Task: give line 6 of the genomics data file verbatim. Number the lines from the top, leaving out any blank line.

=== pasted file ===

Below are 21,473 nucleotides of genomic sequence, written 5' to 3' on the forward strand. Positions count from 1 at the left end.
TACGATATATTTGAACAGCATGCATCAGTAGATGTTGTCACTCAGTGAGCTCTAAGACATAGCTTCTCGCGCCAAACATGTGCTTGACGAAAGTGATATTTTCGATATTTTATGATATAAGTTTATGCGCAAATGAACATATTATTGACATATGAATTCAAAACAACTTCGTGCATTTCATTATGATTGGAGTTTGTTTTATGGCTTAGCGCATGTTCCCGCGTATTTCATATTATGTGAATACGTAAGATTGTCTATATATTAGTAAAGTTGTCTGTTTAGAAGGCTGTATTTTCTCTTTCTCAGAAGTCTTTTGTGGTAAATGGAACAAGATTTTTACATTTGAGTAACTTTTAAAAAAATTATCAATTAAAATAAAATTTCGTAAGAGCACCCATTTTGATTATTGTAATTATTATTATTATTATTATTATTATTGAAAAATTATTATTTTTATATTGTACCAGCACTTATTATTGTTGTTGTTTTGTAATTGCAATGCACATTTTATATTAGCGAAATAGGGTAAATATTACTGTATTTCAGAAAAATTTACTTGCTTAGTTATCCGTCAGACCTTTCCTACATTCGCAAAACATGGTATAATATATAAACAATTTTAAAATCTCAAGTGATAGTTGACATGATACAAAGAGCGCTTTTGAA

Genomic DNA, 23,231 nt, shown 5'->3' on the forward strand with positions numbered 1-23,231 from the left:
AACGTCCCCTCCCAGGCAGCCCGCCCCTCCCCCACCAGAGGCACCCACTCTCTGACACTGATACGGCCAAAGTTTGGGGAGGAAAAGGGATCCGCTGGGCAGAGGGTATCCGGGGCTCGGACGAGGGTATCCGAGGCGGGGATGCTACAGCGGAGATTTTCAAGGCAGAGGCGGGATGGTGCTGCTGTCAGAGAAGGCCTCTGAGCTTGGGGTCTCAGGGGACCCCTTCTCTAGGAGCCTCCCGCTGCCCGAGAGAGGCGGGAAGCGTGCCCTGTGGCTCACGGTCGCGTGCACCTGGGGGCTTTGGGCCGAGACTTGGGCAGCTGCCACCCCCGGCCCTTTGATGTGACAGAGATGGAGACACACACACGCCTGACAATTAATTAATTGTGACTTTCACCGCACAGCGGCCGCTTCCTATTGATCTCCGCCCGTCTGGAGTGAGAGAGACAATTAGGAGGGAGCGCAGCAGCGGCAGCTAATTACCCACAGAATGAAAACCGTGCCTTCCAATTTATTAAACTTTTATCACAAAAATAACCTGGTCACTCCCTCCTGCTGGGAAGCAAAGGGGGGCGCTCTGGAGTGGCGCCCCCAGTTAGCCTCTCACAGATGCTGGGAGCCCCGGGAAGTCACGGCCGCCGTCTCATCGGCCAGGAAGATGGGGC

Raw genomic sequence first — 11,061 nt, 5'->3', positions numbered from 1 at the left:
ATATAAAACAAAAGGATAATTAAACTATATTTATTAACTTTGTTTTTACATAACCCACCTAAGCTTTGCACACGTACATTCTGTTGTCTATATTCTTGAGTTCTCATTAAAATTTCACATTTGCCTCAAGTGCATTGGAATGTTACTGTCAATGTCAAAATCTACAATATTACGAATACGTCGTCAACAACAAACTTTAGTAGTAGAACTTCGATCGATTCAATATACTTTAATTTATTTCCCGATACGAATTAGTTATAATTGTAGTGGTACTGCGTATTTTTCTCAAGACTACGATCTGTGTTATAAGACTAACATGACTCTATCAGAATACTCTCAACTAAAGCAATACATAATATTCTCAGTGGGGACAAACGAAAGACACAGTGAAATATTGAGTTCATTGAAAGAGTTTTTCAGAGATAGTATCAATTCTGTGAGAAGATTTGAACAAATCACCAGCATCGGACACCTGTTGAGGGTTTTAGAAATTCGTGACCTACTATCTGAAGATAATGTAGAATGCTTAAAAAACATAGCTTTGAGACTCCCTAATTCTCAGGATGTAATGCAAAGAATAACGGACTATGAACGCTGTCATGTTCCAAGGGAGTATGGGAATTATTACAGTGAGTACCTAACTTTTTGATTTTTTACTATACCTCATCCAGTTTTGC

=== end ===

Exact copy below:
ATATAAAACAAAAGGATAATTAAACTATATTTATTAACTTTGTTTTTACATAACCCACCTAAGCTTTGCACACGTACATTCTGTTGTCTATATTCTTGAGTTCTCATTAAAATTTCACATTTGCCTCAAGTGCATTGGAATGTTACTGTCAATGTCAAAATCTACAATATTACGAATACGTCGTCAACAACAAACTTTAGTAGTAGAACTTCGATCGATTCAATATACTTTAATTTATTTCCCGATACGAATTAGTTATAATTGTAGTGGTACTGCGTATTTTTCTCAAGACTACGATCTGTGTTATAAGACTAACATGACTCTATCAGAATACTCTCAACTAAAGCAATACATAATATTCTCAGTGGGGACAAACGAAAGACACAGTGAAATATTGAGTTCATTGAAAGAGTTTTTCAGAGATAGTATCAATTCTGTGAGAAGATTTGAACAAATCACCAGCATCGGACACCTGTTGAGGGTTTTAGAAATTCGTGACCTACTATCTGAAGATAATGTAGAATGCTTAAAAAACATAGCTTTGAGACTCCCTAATTCTCAGGATGTAATGCAAAGAATAACGGACTATGAACGCTGTCATGTTCCAAGGGAGTATGGGAATTATTACAGTGAGTACCTAACTTTTTGATTTTTTACTATACCTCATCCAGTTTTGC